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Archive for the ‘History/Historical Fiction’ Category

verity_book_cover  This exciting historical fiction novel follows two women (best friends), one of whom is a pilot and the other a spy during World War II. When “Verity,” the spy, is captured in France and tortured by the Gestapo, she writes an account of how she got to be there, how she and her best friend Maddie, the pilot, came to be “a British invasion of two,” and how everything went terribly wrong. Without giving too much away, I will say that this book has some major plot twists – right as you are starting to get comfortable with how the story is playing out, you get pulled violently in a different direction! This is not a quick read, but it is so worth it! I loved the story as well as all the historical details about women pilots and spies in World War II. Though this books does not wallow in graphic descriptions, there are details of torture and war – it is probably best for mature readers.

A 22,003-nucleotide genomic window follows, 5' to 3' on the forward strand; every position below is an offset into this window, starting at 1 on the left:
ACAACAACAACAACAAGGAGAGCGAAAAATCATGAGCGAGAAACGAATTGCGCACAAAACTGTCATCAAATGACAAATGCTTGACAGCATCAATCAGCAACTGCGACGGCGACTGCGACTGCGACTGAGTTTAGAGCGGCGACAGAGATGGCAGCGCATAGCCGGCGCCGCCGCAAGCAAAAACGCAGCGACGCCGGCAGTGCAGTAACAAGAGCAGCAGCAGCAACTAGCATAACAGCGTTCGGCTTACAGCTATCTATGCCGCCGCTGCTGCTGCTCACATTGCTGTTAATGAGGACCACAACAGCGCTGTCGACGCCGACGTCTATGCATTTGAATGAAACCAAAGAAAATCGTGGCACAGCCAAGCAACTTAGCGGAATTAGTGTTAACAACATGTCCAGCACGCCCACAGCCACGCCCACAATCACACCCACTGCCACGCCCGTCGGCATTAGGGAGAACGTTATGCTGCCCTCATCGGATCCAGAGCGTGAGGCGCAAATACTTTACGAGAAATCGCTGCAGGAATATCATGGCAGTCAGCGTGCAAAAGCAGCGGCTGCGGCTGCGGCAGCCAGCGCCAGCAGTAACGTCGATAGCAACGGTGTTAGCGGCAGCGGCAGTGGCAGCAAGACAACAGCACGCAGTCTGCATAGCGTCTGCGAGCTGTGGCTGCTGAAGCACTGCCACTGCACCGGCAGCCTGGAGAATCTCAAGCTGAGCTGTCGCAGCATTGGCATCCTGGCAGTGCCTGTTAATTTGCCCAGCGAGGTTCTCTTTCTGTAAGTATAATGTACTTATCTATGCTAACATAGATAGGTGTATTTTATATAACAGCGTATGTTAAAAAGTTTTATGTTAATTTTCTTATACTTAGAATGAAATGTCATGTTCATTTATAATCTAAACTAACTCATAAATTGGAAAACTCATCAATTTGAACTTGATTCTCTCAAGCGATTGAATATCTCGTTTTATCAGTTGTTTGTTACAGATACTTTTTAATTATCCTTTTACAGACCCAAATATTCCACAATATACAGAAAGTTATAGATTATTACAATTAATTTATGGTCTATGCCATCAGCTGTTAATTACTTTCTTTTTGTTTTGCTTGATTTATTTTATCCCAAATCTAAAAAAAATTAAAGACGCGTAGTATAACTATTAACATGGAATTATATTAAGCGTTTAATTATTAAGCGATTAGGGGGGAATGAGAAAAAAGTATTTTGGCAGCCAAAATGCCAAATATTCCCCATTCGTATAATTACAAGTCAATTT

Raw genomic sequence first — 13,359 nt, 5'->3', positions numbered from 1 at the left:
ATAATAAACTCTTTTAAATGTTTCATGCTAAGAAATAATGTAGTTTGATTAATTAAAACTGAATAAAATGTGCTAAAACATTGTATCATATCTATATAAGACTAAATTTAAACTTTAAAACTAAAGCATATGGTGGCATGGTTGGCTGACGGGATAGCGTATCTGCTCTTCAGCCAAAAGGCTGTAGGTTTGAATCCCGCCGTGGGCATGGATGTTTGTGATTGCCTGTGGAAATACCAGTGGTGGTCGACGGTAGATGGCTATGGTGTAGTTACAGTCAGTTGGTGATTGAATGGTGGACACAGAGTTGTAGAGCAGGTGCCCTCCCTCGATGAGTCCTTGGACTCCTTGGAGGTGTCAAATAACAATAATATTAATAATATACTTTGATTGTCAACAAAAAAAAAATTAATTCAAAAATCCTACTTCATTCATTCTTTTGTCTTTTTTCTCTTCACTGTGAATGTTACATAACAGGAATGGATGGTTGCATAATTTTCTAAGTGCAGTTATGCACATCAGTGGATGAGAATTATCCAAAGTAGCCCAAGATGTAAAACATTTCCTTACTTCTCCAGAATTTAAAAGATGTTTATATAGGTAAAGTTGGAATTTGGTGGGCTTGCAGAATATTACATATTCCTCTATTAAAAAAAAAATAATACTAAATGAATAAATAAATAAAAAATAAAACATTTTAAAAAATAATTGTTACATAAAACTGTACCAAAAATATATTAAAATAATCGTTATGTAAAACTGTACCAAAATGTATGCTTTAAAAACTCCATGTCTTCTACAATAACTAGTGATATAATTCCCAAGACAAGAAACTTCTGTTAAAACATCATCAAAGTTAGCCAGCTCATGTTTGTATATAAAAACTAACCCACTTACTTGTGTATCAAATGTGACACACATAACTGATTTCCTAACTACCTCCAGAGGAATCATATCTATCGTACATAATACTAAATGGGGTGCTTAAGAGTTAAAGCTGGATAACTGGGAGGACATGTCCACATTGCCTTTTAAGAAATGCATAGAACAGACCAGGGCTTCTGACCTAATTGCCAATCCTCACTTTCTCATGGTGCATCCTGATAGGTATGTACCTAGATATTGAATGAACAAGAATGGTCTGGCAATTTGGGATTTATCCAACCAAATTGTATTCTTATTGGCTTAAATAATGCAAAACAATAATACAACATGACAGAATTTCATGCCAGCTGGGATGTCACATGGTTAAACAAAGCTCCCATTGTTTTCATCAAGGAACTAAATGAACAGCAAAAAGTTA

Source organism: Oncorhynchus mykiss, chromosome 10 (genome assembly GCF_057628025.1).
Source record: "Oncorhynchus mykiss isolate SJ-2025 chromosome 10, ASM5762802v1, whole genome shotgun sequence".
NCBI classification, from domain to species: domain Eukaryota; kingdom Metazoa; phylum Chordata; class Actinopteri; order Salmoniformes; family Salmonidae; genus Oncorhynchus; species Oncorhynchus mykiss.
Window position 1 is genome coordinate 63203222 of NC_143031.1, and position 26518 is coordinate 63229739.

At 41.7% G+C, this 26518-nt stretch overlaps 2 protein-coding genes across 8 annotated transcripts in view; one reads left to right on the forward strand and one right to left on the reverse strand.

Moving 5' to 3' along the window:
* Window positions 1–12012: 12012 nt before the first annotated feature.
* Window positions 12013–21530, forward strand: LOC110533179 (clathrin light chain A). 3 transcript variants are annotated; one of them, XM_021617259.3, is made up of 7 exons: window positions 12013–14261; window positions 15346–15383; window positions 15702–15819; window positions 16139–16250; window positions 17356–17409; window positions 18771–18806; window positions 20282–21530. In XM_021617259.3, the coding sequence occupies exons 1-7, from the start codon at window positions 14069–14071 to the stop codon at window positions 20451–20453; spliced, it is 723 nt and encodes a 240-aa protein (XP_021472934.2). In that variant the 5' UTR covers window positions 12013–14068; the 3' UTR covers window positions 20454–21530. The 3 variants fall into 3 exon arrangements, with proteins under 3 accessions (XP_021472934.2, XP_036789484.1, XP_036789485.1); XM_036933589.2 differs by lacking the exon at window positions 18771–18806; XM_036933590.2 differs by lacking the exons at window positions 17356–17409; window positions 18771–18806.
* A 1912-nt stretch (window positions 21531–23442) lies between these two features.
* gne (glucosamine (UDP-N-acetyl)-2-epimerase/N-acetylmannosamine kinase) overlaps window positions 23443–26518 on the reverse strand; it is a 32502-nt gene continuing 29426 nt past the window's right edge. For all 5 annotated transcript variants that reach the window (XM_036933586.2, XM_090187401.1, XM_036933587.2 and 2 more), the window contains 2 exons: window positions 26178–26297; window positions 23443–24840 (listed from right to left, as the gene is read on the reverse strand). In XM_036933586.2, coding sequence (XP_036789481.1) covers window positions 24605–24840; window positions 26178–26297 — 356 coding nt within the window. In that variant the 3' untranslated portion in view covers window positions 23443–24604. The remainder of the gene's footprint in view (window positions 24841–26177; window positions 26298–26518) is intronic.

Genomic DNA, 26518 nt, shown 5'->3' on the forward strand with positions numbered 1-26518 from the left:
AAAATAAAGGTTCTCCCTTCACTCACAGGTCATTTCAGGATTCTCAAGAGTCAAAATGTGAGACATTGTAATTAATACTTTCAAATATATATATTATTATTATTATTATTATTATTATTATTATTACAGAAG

Reviewed by Ms. Granbery

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ambrose“Peyton Farquhar was dead; his body, with a broken neck swung gently from side to side beneath the timbers of the Owl Creek Bridge.”  Does this quote seem familiar to any of you?  It is a line from Ambrose Bierce’s Civil War era short story “An Occurrence at Owl Creek Bridge” which I read during my GPS days.  Ambrose Bierce was a soldier and author whose disappearance in 1913 has never been solved.  Apparently Bierce’s disappearance was not the only mystery surrounding him.  In Oakley Hall’s novel, Ambrose Bierce and the One-Eyed Jacks, Bierce and his sidekick Tom Redmond solve a couple of mysteries themselves.

Hall’s novel takes place in San Francisco in the spring of 1891.  In this picturesque city, there are sinister goings on- child labor, child slavery, missing women, blackmail, and of course, murder.  Bierce and Redmond are reporters working at William Hearst’s newspaper, the San Francisco Examiner, and Hearst ask them to investigate some missing photography plates.  The search for the missing plates leads Bierce and Redmond into the world of Chinese gangs, prostitution, and corrupt British sailors.  One-Eyed Jacks explores the underbelly of San Francisco, which contains all of the seedy elements that make a good mystery.

Fans of both mystery and historical fiction will like this read, and for those who do like One-Eyed Jacks, I would recommend a couple of other sleuthing authors found in Mark Twain’s Pudd’nhead Wilson and Dan Simmons’ Crook Factory, along with Hall’s other Bierce novels.

Ms. Harvey ’97